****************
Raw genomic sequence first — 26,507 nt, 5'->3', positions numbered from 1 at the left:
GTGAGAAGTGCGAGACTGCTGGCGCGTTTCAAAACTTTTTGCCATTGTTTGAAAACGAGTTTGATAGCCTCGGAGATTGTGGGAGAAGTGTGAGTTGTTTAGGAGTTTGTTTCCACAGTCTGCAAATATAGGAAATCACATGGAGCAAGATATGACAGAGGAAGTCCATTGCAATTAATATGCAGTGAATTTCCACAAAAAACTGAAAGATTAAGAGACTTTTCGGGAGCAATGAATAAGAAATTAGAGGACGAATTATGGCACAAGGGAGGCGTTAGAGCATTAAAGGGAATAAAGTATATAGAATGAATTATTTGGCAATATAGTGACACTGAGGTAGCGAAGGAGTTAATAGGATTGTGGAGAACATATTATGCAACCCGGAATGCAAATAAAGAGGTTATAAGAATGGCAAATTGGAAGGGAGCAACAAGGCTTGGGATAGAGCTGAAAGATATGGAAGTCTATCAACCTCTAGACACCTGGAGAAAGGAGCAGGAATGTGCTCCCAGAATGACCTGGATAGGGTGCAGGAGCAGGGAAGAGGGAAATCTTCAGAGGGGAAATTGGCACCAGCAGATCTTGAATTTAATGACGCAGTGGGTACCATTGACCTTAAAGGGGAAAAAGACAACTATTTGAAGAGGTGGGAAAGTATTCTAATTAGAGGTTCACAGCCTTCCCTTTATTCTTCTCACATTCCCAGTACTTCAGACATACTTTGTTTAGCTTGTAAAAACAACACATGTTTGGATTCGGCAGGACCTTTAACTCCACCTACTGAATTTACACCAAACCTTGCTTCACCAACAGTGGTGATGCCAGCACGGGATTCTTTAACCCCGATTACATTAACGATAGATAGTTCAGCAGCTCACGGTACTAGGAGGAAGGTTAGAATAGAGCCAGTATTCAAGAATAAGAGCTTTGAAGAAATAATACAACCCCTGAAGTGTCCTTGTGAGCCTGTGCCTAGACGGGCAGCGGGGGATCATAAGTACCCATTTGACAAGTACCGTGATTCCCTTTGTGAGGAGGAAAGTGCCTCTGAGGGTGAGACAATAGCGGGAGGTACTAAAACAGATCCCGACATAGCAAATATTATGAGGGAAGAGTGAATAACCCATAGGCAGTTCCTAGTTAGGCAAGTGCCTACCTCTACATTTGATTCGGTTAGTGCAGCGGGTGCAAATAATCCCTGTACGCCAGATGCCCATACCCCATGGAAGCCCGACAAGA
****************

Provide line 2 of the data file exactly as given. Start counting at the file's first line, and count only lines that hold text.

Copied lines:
GTGAGAAGTGCGAGACTGCTGGCGCGTTTCAAAACTTTTTGCCATTGTTTGAAAACGAGTTTGATAGCCTCGGAGATTGTGGGAGAAGTGTGAGTTGTTTAGGAGTTTGTTTCCACAGTCTGCAAATATAGGAAATCACATGGAGCAAGATATGACAGAGGAAGTCCATTGCAATTAATATGCAGTGAATTTCCACAAAAAACTGAAAGATTAAGAGACTTTTCGGGAGCAATGAATAAGAAATTAGAGGACGAATTATGGCACAAGGGAGGCGTTAGAGCATTAAAGGGAATAAAGTATATAGAATGAATTATTTGGCAATATAGTGACACTGAGGTAGCGAAGGAGTTAATAGGATTGTGGAGAACATATTATGCAACCCGGAATGCAAATAAAGAGGTTATAAGAATGGCAAATTGGAAGGGAGCAACAAGGCTTGGGATAGAGCTGAAAGATATGGAAGTCTATCAACCTCTAGACACCTGGAGAAAGGAGCAGGAATGTGCTCCCAGAATGACCTGGATAGGGTGCAGGAGCAGGGAAGAGGGAAATCTTCAGAGGGGAAATTGGCACCAGCAGATCTTGAATTTAATGACGCAGTGGGTACCATTGACCTTAAAGGGGAAAAAGACAACTATTTGAAGAGGTGGGAAAGTATTCTAATTAGAGGTTCACAGCCTTCCCTTTATTCTTCTCACATTCCCAGTACTTCAGACATACTTTGTTTAGCTTGTAAAAACAACACATGTTTGGATTCGGCAGGACCTTTAACTCCACCTACTGAATTTACACCAAACCTTGCTTCACCAACAGTGGTGATGCCAGCACGGGATTCTTTAACCCCGATTACATTAACGATAGATAGTTCAGCAGCTCACGGTACTAGGAGGAAGGTTAGAATAGAGCCAGTATTCAAGAATAAGAGCTTTGAAGAAATAATACAACCCCTGAAGTGTCCTTGTGAGCCTGTGCCTAGACGGGCAGCGGGGGATCATAAGTACCCATTTGACAAGTACCGTGATTCCCTTTGTGAGGAGGAAAGTGCCTCTGAGGGTGAGACAATAGCGGGAGGTACTAAAACAGATCCCGACATAGCAAATATTATGAGGGAAGAGTGAATAACCCATAGGCAGTTCCTAGTTAGGCAAGTGCCTACCTCTACATTTGATTCGGTTAGTGCAGCGGGTGCAAATAATCCCTGTACGCCAGATGCCCATACCCCATGGAAGCCCGACAAGA